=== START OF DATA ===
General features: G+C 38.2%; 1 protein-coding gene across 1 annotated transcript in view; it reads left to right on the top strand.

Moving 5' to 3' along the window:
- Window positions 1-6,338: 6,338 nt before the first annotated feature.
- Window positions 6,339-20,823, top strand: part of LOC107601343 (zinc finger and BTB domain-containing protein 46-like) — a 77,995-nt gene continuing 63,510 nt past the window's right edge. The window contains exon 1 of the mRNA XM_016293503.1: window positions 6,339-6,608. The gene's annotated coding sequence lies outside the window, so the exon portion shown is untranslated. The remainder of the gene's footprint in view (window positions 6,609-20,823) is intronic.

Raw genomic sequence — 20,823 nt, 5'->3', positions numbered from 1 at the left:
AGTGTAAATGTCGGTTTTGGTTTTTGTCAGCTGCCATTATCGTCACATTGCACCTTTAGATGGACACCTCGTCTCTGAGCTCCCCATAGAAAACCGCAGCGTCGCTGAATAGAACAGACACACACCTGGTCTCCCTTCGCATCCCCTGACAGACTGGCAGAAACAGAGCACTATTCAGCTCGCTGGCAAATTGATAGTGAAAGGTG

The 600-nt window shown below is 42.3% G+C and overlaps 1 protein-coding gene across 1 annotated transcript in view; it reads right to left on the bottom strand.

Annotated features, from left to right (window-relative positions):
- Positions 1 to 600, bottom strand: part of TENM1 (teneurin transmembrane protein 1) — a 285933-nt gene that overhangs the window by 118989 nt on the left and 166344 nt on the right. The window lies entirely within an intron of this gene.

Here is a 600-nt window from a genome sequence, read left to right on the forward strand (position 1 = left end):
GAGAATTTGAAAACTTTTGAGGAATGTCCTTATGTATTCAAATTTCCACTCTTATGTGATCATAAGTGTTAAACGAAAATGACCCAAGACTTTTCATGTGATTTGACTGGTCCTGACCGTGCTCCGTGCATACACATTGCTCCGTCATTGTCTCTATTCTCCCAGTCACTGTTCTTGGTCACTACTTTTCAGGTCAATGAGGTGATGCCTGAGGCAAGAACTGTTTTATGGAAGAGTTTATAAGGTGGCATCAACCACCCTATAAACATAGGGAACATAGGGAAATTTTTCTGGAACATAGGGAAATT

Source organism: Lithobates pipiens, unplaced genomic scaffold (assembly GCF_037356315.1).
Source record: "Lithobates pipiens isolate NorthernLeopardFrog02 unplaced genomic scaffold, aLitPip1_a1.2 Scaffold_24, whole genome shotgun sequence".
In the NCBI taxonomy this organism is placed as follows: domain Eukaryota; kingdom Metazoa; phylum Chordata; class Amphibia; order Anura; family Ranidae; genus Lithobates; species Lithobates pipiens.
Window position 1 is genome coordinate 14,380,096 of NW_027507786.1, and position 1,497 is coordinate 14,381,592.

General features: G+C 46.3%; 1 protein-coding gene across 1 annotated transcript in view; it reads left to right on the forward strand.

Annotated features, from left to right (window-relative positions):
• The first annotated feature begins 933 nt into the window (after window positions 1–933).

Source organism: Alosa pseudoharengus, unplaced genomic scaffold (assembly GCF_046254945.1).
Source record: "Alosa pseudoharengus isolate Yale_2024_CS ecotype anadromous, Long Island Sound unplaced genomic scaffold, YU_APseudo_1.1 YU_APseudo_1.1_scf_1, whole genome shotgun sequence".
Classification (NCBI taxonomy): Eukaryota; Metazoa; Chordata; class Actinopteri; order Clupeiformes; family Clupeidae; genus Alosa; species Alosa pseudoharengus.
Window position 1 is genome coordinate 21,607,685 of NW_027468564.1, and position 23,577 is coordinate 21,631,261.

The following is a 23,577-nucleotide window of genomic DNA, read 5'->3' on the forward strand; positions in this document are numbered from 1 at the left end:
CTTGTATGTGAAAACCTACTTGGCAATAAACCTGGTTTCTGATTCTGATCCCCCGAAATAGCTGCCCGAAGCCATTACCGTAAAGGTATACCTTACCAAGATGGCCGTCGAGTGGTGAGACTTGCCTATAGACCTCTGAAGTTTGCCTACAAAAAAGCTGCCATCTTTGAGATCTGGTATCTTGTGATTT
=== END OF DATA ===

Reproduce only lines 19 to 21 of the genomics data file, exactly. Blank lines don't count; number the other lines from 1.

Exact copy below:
Source organism: Alosa pseudoharengus, unplaced genomic scaffold (assembly GCF_046254945.1).
Source record: "Alosa pseudoharengus isolate Yale_2024_CS ecotype anadromous, Long Island Sound unplaced genomic scaffold, YU_APseudo_1.1 YU_APseudo_1.1_scf_1, whole genome shotgun sequence".
Classification (NCBI taxonomy): Eukaryota; Metazoa; Chordata; class Actinopteri; order Clupeiformes; family Clupeidae; genus Alosa; species Alosa pseudoharengus.